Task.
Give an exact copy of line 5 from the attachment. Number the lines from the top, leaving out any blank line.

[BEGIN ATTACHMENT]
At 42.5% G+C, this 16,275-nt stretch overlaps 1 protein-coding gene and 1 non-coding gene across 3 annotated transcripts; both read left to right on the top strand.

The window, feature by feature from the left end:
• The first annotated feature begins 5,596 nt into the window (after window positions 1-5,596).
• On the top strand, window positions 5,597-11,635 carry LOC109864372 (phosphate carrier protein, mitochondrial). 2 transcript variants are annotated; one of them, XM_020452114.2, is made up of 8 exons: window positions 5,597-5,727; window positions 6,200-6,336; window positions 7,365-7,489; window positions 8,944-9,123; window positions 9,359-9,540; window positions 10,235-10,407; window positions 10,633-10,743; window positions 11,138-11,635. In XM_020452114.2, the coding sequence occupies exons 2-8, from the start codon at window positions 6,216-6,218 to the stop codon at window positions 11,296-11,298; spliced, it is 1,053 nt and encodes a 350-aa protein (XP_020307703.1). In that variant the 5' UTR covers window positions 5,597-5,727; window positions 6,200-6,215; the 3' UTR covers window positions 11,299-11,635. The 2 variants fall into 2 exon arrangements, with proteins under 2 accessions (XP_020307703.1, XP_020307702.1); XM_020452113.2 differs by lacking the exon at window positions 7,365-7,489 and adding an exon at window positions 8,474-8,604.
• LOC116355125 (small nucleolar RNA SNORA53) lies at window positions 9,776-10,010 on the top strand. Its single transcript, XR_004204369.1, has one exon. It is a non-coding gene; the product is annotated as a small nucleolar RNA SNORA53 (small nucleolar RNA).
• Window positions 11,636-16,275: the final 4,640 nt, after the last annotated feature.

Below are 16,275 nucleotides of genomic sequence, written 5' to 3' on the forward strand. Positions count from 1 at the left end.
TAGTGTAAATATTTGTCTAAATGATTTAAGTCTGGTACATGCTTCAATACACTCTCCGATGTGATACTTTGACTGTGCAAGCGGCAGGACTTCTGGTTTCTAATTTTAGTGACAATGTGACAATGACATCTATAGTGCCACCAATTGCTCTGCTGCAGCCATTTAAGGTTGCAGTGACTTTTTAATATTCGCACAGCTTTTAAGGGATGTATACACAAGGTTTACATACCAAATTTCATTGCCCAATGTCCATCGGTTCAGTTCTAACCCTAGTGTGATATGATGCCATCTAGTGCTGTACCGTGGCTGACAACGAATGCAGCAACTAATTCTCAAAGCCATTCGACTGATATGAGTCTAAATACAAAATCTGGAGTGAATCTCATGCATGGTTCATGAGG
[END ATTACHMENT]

• LOC116355125 (small nucleolar RNA SNORA53) lies at window positions 9,776-10,010 on the top strand. Its single transcript, XR_004204369.1, has one exon. It is a non-coding gene; the product is annotated as a small nucleolar RNA SNORA53 (small nucleolar RNA).